45. How to Replace an Inner Brake Cable
Remove the old inner brake wire and install a new one.
Brake cable inner wires wear out over time. Other than obvious fraying, rust or visual wear, you can tell your cables are worn when your braking starts to feel sluggish. If lubricating the housings or brake levers doesn’t help, they’ll likely need replacing.
For this job, you’ll need a replacement brake cable inner wire. Most brake cables have a barrel end that looks like this, unless you have a road bike with drop handlebars, in which case it’ll have a cylindrical mushroom head like this. Often new brake cables will come with each type on both ends. I recommend stainless steel cables if you’re riding regularly in a wet climate, as they won’t rust. You’ll need a good set of wire cutters, some bicycle specific cable cutters if you’ll be replacing the outer cable housing, and some triflow or light lubricant. You’ll need either a 9 or 10mm metric open end wrench or a 5 or 6mm hex key for the brake’s cable pinch bolt. You’ll also need to know how to adjust your brakes and levers, as explained in previous tutorials depending on your type of brake system.
The first step is to carefully observe how your cable is presently routed from the lever to your brake. A misrouted cable can cause many problems. It may help to photograph each section of the cable from the lever to the brake so you can use it for reference. Your brake may not look like the one pictured here, but the concepts will be the same.
Now disconnect the cable by loosening the brake’s pinch bolt. Notice how the cable is flattened where it was pinched. I like to cut the cable just before this part so it is easier to remove by sliding through the outer cable housings. I recommend replacing the outer cable housings at the same time. See the tutorial titled “How to Replace Cable Housings”.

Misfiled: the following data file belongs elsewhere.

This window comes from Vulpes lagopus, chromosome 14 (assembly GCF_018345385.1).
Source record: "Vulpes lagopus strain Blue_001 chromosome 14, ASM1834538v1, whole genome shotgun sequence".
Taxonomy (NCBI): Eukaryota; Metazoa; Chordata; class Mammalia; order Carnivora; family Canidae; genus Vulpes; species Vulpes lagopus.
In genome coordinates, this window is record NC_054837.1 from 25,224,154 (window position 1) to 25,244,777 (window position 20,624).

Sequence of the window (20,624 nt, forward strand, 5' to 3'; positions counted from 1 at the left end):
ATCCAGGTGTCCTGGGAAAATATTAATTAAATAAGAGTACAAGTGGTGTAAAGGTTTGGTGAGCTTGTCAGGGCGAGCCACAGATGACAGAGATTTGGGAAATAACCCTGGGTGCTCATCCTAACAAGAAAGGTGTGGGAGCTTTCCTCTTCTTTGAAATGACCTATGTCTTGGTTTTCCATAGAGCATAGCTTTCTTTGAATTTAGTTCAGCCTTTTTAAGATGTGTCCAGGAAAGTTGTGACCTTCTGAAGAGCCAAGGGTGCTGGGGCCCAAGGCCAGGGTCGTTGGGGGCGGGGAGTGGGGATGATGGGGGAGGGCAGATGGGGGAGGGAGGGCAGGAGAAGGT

Once you have nothing but the brake lever and the cable left, line up the slots in the lever’s barrel adjuster and then pull the cable through and remove the head from the lever. Install the new cable into the lever the same way the old one came out.
Now turn your barrel adjuster clockwise almost all the way, so the barrel slots lock the new cable in place. Drop some light oil into your cable housings and make sure the outer housing’s cable ferrules are firmly in place before carefully sliding the new cable through the housing. Then route your cable the same way it was before and thread the inner cable under the pinch bolt’s washer. Pull the cable tight and tighten the pinch bolt. The cable will flatten when tightened. Always tighten bolts to the manufacturer’s torque specifications. Adjust the brake as needed. Search the other tutorials for your specific type of brakes.
Once installed and adjusted, cut the wire about 2 inches further along the cable. Your new cable should have come with a cable end that can be gently crimped on using wire cutters or pliers. This will prevent fraying. Then give the cable a slight bend and tuck it out of the way behind the brake arm.
[attachment=4121][attachment=4121]I have a Sillhoutte and the shifter cable housing has a 90 deg. bend at the downtube connection.The opposite side shifter does not have this bend.Is this a possible bend that has been done by an incorrect cable housing routing.It just looks to be to much of a drastic bend.... Read more >>
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Hi all I have got a Giant bike from mid 80's. Rear derailleur is Harnet. The adjuster barrel is totally seized up, tried it giving a few WD40 baths, nothing working. Now the question is : Is the RD cable barrel adjuster really required as I am having downtube shifters so I can accurately adjust the RD at a position where it runs without any clicks or dongs.....Still confused about it.... Read more >>
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